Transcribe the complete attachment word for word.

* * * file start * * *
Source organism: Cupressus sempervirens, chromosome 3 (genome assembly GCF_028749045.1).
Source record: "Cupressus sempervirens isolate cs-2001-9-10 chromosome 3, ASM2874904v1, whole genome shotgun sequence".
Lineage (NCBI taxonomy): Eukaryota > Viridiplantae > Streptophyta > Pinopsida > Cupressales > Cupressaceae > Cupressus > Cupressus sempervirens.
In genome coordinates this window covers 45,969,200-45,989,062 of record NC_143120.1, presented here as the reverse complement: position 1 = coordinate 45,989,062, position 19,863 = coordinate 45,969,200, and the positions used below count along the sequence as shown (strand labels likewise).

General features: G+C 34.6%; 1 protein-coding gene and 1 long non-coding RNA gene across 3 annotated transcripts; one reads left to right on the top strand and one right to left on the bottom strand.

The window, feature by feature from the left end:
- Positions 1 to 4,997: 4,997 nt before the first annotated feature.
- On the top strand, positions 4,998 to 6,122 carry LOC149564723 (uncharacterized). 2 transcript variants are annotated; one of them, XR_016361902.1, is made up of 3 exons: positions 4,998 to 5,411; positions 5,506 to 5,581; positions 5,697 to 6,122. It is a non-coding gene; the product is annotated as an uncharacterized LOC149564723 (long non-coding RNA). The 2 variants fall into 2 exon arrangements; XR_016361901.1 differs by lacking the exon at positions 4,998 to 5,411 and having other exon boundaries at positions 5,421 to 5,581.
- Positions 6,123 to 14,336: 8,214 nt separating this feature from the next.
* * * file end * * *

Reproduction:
Source organism: Cupressus sempervirens, chromosome 3 (genome assembly GCF_028749045.1).
Source record: "Cupressus sempervirens isolate cs-2001-9-10 chromosome 3, ASM2874904v1, whole genome shotgun sequence".
Lineage (NCBI taxonomy): Eukaryota > Viridiplantae > Streptophyta > Pinopsida > Cupressales > Cupressaceae > Cupressus > Cupressus sempervirens.
In genome coordinates this window covers 45,969,200-45,989,062 of record NC_143120.1, presented here as the reverse complement: position 1 = coordinate 45,989,062, position 19,863 = coordinate 45,969,200, and the positions used below count along the sequence as shown (strand labels likewise).

General features: G+C 34.6%; 1 protein-coding gene and 1 long non-coding RNA gene across 3 annotated transcripts; one reads left to right on the top strand and one right to left on the bottom strand.

The window, feature by feature from the left end:
- Positions 1 to 4,997: 4,997 nt before the first annotated feature.
- On the top strand, positions 4,998 to 6,122 carry LOC149564723 (uncharacterized). 2 transcript variants are annotated; one of them, XR_016361902.1, is made up of 3 exons: positions 4,998 to 5,411; positions 5,506 to 5,581; positions 5,697 to 6,122. It is a non-coding gene; the product is annotated as an uncharacterized LOC149564723 (long non-coding RNA). The 2 variants fall into 2 exon arrangements; XR_016361901.1 differs by lacking the exon at positions 4,998 to 5,411 and having other exon boundaries at positions 5,421 to 5,581.
- Positions 6,123 to 14,336: 8,214 nt separating this feature from the next.